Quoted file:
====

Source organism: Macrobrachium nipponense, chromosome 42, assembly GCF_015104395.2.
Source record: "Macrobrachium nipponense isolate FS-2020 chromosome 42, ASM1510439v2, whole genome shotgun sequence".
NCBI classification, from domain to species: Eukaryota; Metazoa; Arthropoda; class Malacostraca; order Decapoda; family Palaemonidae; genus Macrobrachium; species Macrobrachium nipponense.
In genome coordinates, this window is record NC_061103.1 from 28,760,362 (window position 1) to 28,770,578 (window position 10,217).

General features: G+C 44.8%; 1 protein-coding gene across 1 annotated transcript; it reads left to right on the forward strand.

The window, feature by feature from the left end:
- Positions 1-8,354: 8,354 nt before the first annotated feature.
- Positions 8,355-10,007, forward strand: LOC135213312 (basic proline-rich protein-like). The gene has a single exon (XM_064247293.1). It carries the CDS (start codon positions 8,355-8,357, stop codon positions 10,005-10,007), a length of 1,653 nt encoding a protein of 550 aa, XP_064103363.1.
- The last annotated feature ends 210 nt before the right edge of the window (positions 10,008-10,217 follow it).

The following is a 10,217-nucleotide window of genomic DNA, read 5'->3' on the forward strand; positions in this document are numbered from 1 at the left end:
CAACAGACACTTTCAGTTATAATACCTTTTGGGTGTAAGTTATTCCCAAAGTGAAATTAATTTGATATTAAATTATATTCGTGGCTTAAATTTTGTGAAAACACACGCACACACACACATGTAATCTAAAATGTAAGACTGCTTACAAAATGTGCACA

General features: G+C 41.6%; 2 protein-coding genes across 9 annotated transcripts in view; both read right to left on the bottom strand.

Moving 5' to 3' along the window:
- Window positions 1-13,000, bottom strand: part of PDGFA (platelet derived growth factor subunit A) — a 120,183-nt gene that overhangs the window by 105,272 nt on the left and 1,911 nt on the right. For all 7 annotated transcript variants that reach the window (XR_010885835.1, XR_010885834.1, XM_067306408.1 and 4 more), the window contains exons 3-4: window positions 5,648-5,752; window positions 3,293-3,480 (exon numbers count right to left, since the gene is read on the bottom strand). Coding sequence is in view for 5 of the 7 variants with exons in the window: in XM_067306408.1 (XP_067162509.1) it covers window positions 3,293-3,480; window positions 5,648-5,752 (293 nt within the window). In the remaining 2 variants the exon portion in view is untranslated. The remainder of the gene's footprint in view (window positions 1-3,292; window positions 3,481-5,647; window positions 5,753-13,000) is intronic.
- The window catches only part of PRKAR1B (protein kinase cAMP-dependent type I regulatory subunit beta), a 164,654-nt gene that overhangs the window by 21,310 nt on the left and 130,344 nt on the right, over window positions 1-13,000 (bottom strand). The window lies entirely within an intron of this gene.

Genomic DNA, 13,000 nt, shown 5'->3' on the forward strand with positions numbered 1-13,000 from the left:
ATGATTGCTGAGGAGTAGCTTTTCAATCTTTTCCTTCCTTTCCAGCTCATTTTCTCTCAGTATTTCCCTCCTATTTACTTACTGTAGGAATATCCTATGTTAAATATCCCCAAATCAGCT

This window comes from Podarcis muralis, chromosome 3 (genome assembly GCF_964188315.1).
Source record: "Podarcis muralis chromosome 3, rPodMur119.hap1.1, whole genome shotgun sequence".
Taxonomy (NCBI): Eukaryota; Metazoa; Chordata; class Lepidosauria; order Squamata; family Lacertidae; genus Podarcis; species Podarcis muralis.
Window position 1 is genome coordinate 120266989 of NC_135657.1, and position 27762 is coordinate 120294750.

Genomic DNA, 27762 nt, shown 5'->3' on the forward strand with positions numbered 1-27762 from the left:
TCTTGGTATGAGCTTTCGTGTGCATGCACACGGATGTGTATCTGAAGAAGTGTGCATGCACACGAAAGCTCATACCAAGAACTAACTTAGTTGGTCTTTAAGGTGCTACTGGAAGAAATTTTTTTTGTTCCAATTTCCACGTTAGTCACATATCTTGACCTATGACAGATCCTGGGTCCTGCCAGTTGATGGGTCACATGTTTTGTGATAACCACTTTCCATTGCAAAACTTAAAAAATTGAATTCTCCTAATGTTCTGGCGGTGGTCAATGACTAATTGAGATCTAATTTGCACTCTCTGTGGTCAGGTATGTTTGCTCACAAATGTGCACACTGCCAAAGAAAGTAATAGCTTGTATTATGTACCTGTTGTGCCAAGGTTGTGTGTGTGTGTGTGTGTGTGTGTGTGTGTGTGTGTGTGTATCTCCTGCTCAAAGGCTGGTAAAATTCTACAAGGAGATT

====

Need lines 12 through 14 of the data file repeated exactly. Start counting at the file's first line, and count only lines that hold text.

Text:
General features: G+C 41.6%; 2 protein-coding genes across 9 annotated transcripts in view; both read right to left on the bottom strand.

Moving 5' to 3' along the window:
- Window positions 1-13,000, bottom strand: part of PDGFA (platelet derived growth factor subunit A) — a 120,183-nt gene that overhangs the window by 105,272 nt on the left and 1,911 nt on the right. For all 7 annotated transcript variants that reach the window (XR_010885835.1, XR_010885834.1, XM_067306408.1 and 4 more), the window contains exons 3-4: window positions 5,648-5,752; window positions 3,293-3,480 (exon numbers count right to left, since the gene is read on the bottom strand). Coding sequence is in view for 5 of the 7 variants with exons in the window: in XM_067306408.1 (XP_067162509.1) it covers window positions 3,293-3,480; window positions 5,648-5,752 (293 nt within the window). In the remaining 2 variants the exon portion in view is untranslated. The remainder of the gene's footprint in view (window positions 1-3,292; window positions 3,481-5,647; window positions 5,753-13,000) is intronic.